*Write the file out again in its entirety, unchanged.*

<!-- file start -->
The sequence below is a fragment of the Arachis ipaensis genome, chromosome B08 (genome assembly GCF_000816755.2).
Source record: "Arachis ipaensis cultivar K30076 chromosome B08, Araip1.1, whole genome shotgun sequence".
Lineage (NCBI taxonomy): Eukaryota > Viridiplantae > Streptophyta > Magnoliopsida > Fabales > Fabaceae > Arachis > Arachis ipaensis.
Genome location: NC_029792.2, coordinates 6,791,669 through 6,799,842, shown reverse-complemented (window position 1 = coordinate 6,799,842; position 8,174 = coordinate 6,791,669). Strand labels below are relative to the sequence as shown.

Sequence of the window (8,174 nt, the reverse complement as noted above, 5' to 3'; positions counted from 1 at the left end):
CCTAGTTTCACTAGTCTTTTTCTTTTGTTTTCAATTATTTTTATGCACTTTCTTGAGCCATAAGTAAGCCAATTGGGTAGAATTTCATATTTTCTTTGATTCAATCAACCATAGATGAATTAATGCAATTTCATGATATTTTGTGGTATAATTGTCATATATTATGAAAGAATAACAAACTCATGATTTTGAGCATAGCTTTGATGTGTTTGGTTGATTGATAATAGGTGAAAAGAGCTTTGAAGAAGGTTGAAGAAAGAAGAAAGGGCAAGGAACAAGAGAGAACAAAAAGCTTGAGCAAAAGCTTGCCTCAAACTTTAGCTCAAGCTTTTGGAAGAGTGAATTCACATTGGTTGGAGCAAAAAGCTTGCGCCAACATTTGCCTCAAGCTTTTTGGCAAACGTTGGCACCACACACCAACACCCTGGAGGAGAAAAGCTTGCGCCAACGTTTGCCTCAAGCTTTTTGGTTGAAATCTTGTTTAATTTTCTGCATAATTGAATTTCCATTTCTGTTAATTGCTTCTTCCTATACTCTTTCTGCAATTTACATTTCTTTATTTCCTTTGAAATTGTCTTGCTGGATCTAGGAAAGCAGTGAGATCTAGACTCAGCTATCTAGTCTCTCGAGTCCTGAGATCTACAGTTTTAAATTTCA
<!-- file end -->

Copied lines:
The sequence below is a fragment of the Arachis ipaensis genome, chromosome B08 (genome assembly GCF_000816755.2).
Source record: "Arachis ipaensis cultivar K30076 chromosome B08, Araip1.1, whole genome shotgun sequence".
Lineage (NCBI taxonomy): Eukaryota > Viridiplantae > Streptophyta > Magnoliopsida > Fabales > Fabaceae > Arachis > Arachis ipaensis.
Genome location: NC_029792.2, coordinates 6,791,669 through 6,799,842, shown reverse-complemented (window position 1 = coordinate 6,799,842; position 8,174 = coordinate 6,791,669). Strand labels below are relative to the sequence as shown.

Sequence of the window (8,174 nt, the reverse complement as noted above, 5' to 3'; positions counted from 1 at the left end):
CCTAGTTTCACTAGTCTTTTTCTTTTGTTTTCAATTATTTTTATGCACTTTCTTGAGCCATAAGTAAGCCAATTGGGTAGAATTTCATATTTTCTTTGATTCAATCAACCATAGATGAATTAATGCAATTTCATGATATTTTGTGGTATAATTGTCATATATTATGAAAGAATAACAAACTCATGATTTTGAGCATAGCTTTGATGTGTTTGGTTGATTGATAATAGGTGAAAAGAGCTTTGAAGAAGGTTGAAGAAAGAAGAAAGGGCAAGGAACAAGAGAGAACAAAAAGCTTGAGCAAAAGCTTGCCTCAAACTTTAGCTCAAGCTTTTGGAAGAGTGAATTCACATTGGTTGGAGCAAAAAGCTTGCGCCAACATTTGCCTCAAGCTTTTTGGCAAACGTTGGCACCACACACCAACACCCTGGAGGAGAAAAGCTTGCGCCAACGTTTGCCTCAAGCTTTTTGGTTGAAATCTTGTTTAATTTTCTGCATAATTGAATTTCCATTTCTGTTAATTGCTTCTTCCTATACTCTTTCTGCAATTTACATTTCTTTATTTCCTTTGAAATTGTCTTGCTGGATCTAGGAAAGCAGTGAGATCTAGACTCAGCTATCTAGTCTCTCGAGTCCTGAGATCTACAGTTTTAAATTTCA